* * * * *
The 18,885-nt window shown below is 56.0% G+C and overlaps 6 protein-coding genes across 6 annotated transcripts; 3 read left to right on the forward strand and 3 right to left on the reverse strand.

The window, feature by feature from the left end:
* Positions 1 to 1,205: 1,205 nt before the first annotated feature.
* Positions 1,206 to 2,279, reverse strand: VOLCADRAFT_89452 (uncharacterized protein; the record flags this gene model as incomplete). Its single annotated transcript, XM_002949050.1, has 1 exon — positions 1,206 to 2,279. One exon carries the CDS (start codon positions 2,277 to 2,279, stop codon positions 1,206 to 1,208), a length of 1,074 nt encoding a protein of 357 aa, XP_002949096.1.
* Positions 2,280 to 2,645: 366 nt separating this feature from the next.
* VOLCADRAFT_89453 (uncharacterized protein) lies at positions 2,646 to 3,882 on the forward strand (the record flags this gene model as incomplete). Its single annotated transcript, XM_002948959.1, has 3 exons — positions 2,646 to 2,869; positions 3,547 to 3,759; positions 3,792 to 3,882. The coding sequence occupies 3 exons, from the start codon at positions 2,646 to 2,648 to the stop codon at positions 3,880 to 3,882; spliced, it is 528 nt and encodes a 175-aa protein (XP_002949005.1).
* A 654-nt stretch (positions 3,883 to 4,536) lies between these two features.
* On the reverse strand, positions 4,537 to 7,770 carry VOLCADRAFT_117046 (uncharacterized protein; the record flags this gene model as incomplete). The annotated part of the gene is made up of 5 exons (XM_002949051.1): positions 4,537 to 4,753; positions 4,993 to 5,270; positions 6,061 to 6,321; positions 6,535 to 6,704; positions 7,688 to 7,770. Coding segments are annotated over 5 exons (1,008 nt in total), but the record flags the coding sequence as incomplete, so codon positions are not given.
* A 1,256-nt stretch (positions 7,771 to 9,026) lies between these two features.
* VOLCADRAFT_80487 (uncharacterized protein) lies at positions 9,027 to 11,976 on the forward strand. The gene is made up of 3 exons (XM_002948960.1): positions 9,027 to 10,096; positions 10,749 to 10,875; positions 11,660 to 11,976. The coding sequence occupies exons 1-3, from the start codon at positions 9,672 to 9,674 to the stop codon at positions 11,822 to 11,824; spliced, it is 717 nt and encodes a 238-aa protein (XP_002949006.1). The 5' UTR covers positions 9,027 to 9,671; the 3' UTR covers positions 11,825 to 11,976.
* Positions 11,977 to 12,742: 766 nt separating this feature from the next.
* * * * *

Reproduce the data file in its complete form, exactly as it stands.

The 18,885-nt window shown below is 56.0% G+C and overlaps 6 protein-coding genes across 6 annotated transcripts; 3 read left to right on the forward strand and 3 right to left on the reverse strand.

The window, feature by feature from the left end:
* Positions 1 to 1,205: 1,205 nt before the first annotated feature.
* Positions 1,206 to 2,279, reverse strand: VOLCADRAFT_89452 (uncharacterized protein; the record flags this gene model as incomplete). Its single annotated transcript, XM_002949050.1, has 1 exon — positions 1,206 to 2,279. One exon carries the CDS (start codon positions 2,277 to 2,279, stop codon positions 1,206 to 1,208), a length of 1,074 nt encoding a protein of 357 aa, XP_002949096.1.
* Positions 2,280 to 2,645: 366 nt separating this feature from the next.
* VOLCADRAFT_89453 (uncharacterized protein) lies at positions 2,646 to 3,882 on the forward strand (the record flags this gene model as incomplete). Its single annotated transcript, XM_002948959.1, has 3 exons — positions 2,646 to 2,869; positions 3,547 to 3,759; positions 3,792 to 3,882. The coding sequence occupies 3 exons, from the start codon at positions 2,646 to 2,648 to the stop codon at positions 3,880 to 3,882; spliced, it is 528 nt and encodes a 175-aa protein (XP_002949005.1).
* A 654-nt stretch (positions 3,883 to 4,536) lies between these two features.
* On the reverse strand, positions 4,537 to 7,770 carry VOLCADRAFT_117046 (uncharacterized protein; the record flags this gene model as incomplete). The annotated part of the gene is made up of 5 exons (XM_002949051.1): positions 4,537 to 4,753; positions 4,993 to 5,270; positions 6,061 to 6,321; positions 6,535 to 6,704; positions 7,688 to 7,770. Coding segments are annotated over 5 exons (1,008 nt in total), but the record flags the coding sequence as incomplete, so codon positions are not given.
* A 1,256-nt stretch (positions 7,771 to 9,026) lies between these two features.
* VOLCADRAFT_80487 (uncharacterized protein) lies at positions 9,027 to 11,976 on the forward strand. The gene is made up of 3 exons (XM_002948960.1): positions 9,027 to 10,096; positions 10,749 to 10,875; positions 11,660 to 11,976. The coding sequence occupies exons 1-3, from the start codon at positions 9,672 to 9,674 to the stop codon at positions 11,822 to 11,824; spliced, it is 717 nt and encodes a 238-aa protein (XP_002949006.1). The 5' UTR covers positions 9,027 to 9,671; the 3' UTR covers positions 11,825 to 11,976.
* Positions 11,977 to 12,742: 766 nt separating this feature from the next.